What do you do with a practical subject if you are stuck at home for a long period of time?
Here are some ideas you can use to teach a practical subject remotely. (The practical ideas are down the bottom.)
Studying a product over time
I use this project as a standard in Year 8. Students are asked pick a product that they like (basketball lovers pick a basketball or basketball jersey, etc.) then to:
- State what it does and how people use it
- Give 5 examples detailing how it has changed over time (i.e. different materials invented, methods of measuring performance studied, etc.)
- Provide a brief on what they think might happen to the product over the next 10 years.
The last bit is always the most fun for me to read, and students get to learn about something they enjoy.
Not a surprise and I am sure that you have many, but design scenarios does engage students. Picking a topical subject can help…
- New type of ‘more socially acceptable’ face mask
- Specialised trolley for panic shopping at supermarket
- How to get people to wash their hands regularly and for 20 seconds…
Ask students to do a little research and a presentation drawing. They can even present on video and send it to you.
Study Famous Product Designers
It may sound a little dull on the face of it, but students usually get a buzz when they can put a face behind the products they use everyday.
Here are some names that they can start with:
- Tinker Hatfield
- Ralph Gilles
- Sir Jonathan Ive
- Chris Gray (Skyline Attractions)
- Elon Musk
- Ken Kutaragi
- Phillippe Starck
- James Dyson
- Buckminster Fuller
- Dieter Rams
- Mark Newson
NOTE: There are some good design documentaries on Netflix about Tinker and Ralph (and probably a few others)
Creative & Critical Thinking Techniques
One of my favourite things about design and working with wood and other materials is that I come up with the ideas.
If you are starting a project or even doing a design scenario these techniques can help give students more ideas or clarify their ideas.
There are some great techniques you can use here including:
- Negative brainstorming
- Instead of good ideas, you want to think of bad ideas (i.e. what don’t you want). Then at the end invert the answers into good ideas. (The is a great technique to get ideas out of students who don’t want to or ‘can’t think of anything’)
- Visually Identifying Relationships
- Showing random pictures and drawing a relationship between the image and what your project/objective is.
- Random word
- Use a random word (here’s a generator) and then like above, draw a relationship between the objective/project and the word.
- Put a bulls-eye target somewhere, then take each idea and think of where it would land on the target. Then ask why.
- PMI (pluses, minuses and interesting)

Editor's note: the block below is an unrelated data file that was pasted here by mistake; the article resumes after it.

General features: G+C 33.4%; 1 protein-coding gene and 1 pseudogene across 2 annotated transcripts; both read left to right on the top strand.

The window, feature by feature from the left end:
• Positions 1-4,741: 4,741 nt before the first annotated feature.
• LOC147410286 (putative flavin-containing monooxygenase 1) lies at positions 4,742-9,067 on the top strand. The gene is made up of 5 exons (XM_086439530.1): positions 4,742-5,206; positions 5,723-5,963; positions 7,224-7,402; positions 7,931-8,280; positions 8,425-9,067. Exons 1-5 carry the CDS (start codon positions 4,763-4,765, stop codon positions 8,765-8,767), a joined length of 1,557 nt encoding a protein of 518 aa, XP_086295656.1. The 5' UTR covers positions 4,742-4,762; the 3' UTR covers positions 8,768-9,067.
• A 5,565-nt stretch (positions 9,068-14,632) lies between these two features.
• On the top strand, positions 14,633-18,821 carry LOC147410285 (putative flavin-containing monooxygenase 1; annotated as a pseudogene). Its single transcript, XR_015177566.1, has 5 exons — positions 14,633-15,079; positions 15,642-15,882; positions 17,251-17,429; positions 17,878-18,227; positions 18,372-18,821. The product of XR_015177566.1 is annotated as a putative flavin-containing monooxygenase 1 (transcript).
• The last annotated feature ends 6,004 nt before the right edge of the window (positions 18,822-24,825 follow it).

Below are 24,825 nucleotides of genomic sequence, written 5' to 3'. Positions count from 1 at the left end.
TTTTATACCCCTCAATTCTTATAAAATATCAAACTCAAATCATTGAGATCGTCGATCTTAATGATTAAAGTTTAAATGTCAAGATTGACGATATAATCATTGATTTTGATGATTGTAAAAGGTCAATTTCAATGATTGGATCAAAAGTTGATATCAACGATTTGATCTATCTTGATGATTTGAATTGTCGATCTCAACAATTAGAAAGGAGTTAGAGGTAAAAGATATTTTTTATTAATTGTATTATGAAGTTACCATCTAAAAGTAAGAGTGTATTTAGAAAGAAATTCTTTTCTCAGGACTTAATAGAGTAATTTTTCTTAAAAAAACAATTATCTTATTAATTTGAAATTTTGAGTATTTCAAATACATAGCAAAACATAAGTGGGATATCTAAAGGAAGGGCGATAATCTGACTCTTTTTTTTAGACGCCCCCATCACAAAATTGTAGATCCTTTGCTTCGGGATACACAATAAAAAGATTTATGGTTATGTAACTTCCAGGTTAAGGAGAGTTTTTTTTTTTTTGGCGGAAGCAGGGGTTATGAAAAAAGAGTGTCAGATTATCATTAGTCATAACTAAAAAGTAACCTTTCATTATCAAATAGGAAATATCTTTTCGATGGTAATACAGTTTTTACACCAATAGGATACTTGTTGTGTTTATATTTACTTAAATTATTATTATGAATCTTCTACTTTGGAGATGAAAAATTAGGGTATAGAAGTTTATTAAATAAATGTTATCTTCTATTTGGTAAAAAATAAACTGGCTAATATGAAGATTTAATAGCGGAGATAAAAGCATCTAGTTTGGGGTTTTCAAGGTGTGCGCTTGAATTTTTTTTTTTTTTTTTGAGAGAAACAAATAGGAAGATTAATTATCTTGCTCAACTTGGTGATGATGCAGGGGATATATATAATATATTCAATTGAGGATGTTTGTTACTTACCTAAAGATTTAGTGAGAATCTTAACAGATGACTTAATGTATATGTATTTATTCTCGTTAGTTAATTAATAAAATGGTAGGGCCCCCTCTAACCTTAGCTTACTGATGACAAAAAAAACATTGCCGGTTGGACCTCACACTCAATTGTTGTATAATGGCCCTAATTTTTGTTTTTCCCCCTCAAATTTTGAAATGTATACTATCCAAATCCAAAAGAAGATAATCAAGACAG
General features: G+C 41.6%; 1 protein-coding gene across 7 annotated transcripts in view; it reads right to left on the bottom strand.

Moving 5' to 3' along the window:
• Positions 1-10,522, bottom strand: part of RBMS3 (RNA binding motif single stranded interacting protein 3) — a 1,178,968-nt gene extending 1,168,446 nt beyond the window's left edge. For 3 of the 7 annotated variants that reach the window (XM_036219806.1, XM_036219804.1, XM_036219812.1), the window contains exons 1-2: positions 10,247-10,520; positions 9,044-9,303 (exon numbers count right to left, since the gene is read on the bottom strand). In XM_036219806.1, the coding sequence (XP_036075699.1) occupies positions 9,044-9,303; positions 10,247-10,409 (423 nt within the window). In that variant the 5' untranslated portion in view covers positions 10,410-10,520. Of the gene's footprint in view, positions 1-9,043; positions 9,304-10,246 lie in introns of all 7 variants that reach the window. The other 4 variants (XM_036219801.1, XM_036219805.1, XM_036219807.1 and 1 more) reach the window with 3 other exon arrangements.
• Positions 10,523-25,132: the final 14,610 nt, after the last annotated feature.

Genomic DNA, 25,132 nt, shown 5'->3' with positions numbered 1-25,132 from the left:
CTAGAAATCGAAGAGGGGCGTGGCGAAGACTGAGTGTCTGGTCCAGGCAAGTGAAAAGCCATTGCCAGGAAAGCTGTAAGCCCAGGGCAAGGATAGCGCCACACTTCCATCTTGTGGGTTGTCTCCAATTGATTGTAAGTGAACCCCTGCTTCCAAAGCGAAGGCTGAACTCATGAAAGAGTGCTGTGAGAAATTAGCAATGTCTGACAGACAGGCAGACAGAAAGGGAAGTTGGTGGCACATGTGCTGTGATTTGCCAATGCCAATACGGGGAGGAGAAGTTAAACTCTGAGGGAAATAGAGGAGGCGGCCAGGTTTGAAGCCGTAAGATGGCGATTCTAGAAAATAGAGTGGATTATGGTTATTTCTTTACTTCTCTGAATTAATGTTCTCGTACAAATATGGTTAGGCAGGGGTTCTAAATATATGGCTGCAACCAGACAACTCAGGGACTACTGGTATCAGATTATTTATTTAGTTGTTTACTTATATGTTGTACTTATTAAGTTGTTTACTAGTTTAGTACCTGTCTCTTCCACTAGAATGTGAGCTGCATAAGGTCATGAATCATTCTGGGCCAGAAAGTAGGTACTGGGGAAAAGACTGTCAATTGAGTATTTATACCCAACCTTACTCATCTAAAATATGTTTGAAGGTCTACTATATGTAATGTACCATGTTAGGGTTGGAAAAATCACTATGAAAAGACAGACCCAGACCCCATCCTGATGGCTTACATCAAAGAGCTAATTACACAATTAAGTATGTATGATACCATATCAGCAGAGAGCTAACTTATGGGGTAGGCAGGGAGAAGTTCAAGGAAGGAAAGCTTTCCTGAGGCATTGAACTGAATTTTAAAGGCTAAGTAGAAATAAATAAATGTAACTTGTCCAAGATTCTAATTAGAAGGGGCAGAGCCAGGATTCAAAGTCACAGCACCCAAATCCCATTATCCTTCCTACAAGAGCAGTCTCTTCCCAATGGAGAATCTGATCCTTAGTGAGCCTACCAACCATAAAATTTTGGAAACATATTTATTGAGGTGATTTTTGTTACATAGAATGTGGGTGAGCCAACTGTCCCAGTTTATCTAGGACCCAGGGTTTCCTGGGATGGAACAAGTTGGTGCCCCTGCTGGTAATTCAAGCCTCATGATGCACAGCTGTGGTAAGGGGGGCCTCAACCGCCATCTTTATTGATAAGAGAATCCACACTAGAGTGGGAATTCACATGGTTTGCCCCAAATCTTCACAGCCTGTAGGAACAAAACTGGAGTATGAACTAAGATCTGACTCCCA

- Three columns, then identify what is good, bad and interesting about your idea.
- Take your product from the experience of the end user and create a great experience! Disneyland rides are made with this technique (I heard somewhere) which is why they are so good. I can’t write about it here so here’s a link to how to do it.
A problem statement is:
A problem statement is a concise description of an issue to be addressed or a condition to be improved upon.Wikipedia
The way that I typically run a class around problem statements is to find products online and either use their statement or make one up if I can’t find it.
Then give students the list of problem statements and have them try to match a product they find online with the statement.
Some will race through this so making sure they find the best solution to the problem should be stressed.
Learning how to draw is important to help communicate ideas. If you are remote it’s a perfect time for some drawing exercises.
There has to be plenty on YouTube.
Sketch-up / CAD Drawing Time
Students can install it at home if they don’t already have it and away they go. Sketch up has some good videos to start with
Social Media Market Research
Students have plenty of time to post stuff to social media, then why not do some research on peoples needs and what they want.
Students can post polls, and have people answer questions via comments on their feed. It’s a great way to easily connect to others when they are working remotely.
To do this they will need to think of the questions they want to ask, and possible answers.
Want to have a go at running an online practical class?
Marble run / Rub Goldberg Machine
A different spin to do it from home. Students can raid their recycling bin, shed or their room for different ideas and materials to use.
Here are some different types of simple machines you can ask for to make students do a little research and use some ingenuity:
- Inclined Plane
- Domino Chain Reaction
Kids can video it when they get it working and send it through via your online learning platform (or YouTube has an ‘unlinsted’ privacy setting if you are worried about privacy)
Using whatever is at home make a scale mock up instead of a ‘real one’. A mock up just means a model, typically used for demonstration or instructional purposes.
They aren’t perfect but they do force students to answer questions about joins, sizes and aesthetics. Students should have some material to make something resembling what they want to make.
That’s What I’m Thinking Anyway…
This is what I am thinking for remote teaching.
If you have any ideas i’d like to hear them.
I’ve had to turn comments off but you can contact me here and tell me what you do remotely and if I think it’s a great idea I will add it to this post and give you credit.
Thanks for reading my ideas on teaching a practical subject remotely